The inimitable artist T.C. Cannon has a retrospective at downtown Manhattan's National Museum of the American Indian opening this Saturday. The show is culled from roughly 80 pieces the late Cannon created across several mediums (including painting, poetry, music, and works on paper) and traces the trajectory of one of the most significant contemporary Native artists in the 20th century.
Tommy Wayne Cannon, who had Caddo and Kiowa heritage, was born in 1946 and grew up in Oklahoma. In 1964 he attended the Institute of American Indian Arts in Santa Fe, New Mexico. There, he found a mentor in Fritz Scholder, the famous painter who later became a prominent figure in the New American Indian Art movement. There, Cannon was exposed to varying styles of art, as well as philosophy and poetry, all of which he refined through his work. This socially, politically, and personally turbulent time of the 1960s, especially given his experience fighting in the Vietnam War in 1968, trickled into the images he crafted.
“Cannon was a visionary at the forefront of broadening and reshaping the boundaries of Native artistic narratives," said Kevin Gover, the director of the Smithsonian’s National Museum of the American Indian, and a citizen of the Pawnee Tribe of Oklahoma in a press release. "The imagery he created was stunningly authentic and has influenced the work of many other artists, Native and non-Native alike.”
In the 1970s, Cannon spent time in New York City, a move that became game-changing for his career. At Cannon and Scholder's joint Smithsonian American Art Museum exhibition, “Two American Painters: Fritz Scholder and T.C. Cannon," the art dealer Jean Aberbach bought practically every single one of Cannon's works from the gallery. Until Cannon's death at 31 from a car accident, Aberbach represented the artist and exhibited his works at the Aberbach Gallery on Madison Avenue.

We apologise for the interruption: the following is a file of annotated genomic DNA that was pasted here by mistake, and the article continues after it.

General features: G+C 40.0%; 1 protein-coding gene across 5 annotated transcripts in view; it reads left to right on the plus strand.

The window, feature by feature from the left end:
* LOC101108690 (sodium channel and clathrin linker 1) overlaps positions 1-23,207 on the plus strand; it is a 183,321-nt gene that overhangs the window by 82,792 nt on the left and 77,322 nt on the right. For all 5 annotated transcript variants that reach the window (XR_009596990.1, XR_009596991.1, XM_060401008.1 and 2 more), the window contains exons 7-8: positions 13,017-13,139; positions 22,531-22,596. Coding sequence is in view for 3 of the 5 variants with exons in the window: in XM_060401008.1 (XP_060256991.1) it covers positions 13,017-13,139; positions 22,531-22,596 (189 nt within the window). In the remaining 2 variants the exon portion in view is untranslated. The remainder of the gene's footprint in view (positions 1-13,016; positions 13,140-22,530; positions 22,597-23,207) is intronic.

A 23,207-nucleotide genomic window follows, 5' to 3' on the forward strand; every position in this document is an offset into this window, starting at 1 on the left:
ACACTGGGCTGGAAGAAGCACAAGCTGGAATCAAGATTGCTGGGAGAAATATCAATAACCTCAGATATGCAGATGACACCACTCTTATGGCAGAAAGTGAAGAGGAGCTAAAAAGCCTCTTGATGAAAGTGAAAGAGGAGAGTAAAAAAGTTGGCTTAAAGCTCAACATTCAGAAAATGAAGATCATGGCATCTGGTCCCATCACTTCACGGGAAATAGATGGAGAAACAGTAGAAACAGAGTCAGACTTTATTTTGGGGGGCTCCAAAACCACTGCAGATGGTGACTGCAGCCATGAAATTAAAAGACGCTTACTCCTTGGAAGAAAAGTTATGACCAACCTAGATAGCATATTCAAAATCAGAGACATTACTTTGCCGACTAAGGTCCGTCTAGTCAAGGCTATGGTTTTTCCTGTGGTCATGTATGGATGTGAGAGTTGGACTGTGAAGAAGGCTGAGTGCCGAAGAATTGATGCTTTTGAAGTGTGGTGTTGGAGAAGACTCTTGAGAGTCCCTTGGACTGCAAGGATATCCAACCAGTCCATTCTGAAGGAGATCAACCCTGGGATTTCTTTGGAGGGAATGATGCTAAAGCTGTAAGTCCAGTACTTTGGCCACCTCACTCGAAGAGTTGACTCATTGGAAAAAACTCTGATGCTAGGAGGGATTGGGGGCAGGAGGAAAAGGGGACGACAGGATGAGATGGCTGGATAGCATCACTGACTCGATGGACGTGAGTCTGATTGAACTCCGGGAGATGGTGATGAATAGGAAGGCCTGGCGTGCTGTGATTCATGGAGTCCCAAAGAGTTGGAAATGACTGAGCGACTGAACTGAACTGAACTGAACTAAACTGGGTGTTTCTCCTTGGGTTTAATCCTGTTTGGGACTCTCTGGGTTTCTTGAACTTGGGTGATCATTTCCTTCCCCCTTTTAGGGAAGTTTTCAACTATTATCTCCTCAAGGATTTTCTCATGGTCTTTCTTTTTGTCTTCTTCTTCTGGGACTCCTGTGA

"He really was a very curious kind of obsessed historian who had tons of diverse interests in all kinds of art, poetry and religion," says Karen Kramer, the exhibition's curator and curator of Native American and Oceanic Art and Culture at the Peabody Essex Museum, of Cannon. "I can imagine he would have been so delighted and kind of overwhelmed by all of the art around him in New York."
Cannon's most visible works—his magnificent paintings—frequently melded elements of Pop Art with emblems of Native life, often touching on identity, ownership, and assimilation. One standout piece from the show, a massive painting entitled Two Guns Arikara, features a man wearing Native and non-Native clothing alike, sporting a bright purple pompadour as he sits and looks at, and through, the viewer. "Images of Native people have been circulating since the invention of photography and non-Native people really have framed how Natives are understood," says Kramer. "And so for T.C. Cannon to take back the representation of Native people, and in this really bold way with these colors inspired by Matisse [and] Van Gogh but also inspired by his own cultural heritage is super powerful."
T.C. Cannon: At the Edge of America will be on view at Smithsonian’s National Museum of the American Indian, at 1 Bowling Green, from April 6th through September 16th.